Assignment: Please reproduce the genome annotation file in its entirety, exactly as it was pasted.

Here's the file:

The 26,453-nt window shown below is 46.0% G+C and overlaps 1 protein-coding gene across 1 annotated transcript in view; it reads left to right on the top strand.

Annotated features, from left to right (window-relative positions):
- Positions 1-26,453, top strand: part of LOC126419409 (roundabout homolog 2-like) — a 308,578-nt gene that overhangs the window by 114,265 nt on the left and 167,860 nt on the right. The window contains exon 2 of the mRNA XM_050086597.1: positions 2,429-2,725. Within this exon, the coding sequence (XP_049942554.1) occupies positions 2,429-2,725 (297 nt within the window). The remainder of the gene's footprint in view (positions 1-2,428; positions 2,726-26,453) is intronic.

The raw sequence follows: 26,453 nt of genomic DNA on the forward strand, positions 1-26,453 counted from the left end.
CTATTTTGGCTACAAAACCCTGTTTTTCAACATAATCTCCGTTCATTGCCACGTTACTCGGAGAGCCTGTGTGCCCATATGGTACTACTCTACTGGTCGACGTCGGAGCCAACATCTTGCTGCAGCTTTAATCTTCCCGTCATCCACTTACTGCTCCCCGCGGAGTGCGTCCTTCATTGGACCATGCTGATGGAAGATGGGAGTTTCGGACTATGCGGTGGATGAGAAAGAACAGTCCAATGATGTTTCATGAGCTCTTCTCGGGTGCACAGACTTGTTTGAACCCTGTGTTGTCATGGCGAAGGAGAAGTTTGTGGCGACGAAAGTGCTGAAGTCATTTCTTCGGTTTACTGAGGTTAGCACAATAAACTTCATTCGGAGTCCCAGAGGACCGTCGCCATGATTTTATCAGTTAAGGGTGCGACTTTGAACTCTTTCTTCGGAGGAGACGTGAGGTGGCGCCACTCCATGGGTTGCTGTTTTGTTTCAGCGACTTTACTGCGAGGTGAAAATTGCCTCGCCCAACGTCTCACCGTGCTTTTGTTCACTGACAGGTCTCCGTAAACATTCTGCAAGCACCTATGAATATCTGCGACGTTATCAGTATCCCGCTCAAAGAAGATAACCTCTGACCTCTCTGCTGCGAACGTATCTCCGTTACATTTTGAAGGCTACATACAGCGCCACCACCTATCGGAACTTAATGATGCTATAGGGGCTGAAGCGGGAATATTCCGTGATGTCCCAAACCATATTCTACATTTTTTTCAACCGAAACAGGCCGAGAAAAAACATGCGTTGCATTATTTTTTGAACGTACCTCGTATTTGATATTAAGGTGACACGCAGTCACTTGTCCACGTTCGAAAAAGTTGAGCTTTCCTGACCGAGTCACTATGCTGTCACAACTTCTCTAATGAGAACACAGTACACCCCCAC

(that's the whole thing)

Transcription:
The 26,453-nt window shown below is 46.0% G+C and overlaps 1 protein-coding gene across 1 annotated transcript in view; it reads left to right on the top strand.

Annotated features, from left to right (window-relative positions):
- Positions 1-26,453, top strand: part of LOC126419409 (roundabout homolog 2-like) — a 308,578-nt gene that overhangs the window by 114,265 nt on the left and 167,860 nt on the right. The window contains exon 2 of the mRNA XM_050086597.1: positions 2,429-2,725. Within this exon, the coding sequence (XP_049942554.1) occupies positions 2,429-2,725 (297 nt within the window). The remainder of the gene's footprint in view (positions 1-2,428; positions 2,726-26,453) is intronic.

The raw sequence follows: 26,453 nt of genomic DNA on the forward strand, positions 1-26,453 counted from the left end.
CTATTTTGGCTACAAAACCCTGTTTTTCAACATAATCTCCGTTCATTGCCACGTTACTCGGAGAGCCTGTGTGCCCATATGGTACTACTCTACTGGTCGACGTCGGAGCCAACATCTTGCTGCAGCTTTAATCTTCCCGTCATCCACTTACTGCTCCCCGCGGAGTGCGTCCTTCATTGGACCATGCTGATGGAAGATGGGAGTTTCGGACTATGCGGTGGATGAGAAAGAACAGTCCAATGATGTTTCATGAGCTCTTCTCGGGTGCACAGACTTGTTTGAACCCTGTGTTGTCATGGCGAAGGAGAAGTTTGTGGCGACGAAAGTGCTGAAGTCATTTCTTCGGTTTACTGAGGTTAGCACAATAAACTTCATTCGGAGTCCCAGAGGACCGTCGCCATGATTTTATCAGTTAAGGGTGCGACTTTGAACTCTTTCTTCGGAGGAGACGTGAGGTGGCGCCACTCCATGGGTTGCTGTTTTGTTTCAGCGACTTTACTGCGAGGTGAAAATTGCCTCGCCCAACGTCTCACCGTGCTTTTGTTCACTGACAGGTCTCCGTAAACATTCTGCAAGCACCTATGAATATCTGCGACGTTATCAGTATCCCGCTCAAAGAAGATAACCTCTGACCTCTCTGCTGCGAACGTATCTCCGTTACATTTTGAAGGCTACATACAGCGCCACCACCTATCGGAACTTAATGATGCTATAGGGGCTGAAGCGGGAATATTCCGTGATGTCCCAAACCATATTCTACATTTTTTTCAACCGAAACAGGCCGAGAAAAAACATGCGTTGCATTATTTTTTGAACGTACCTCGTATTTGATATTAAGGTGACACGCAGTCACTTGTCCACGTTCGAAAAAGTTGAGCTTTCCTGACCGAGTCACTATGCTGTCACAACTTCTCTAATGAGAACACAGTACACCCCCAC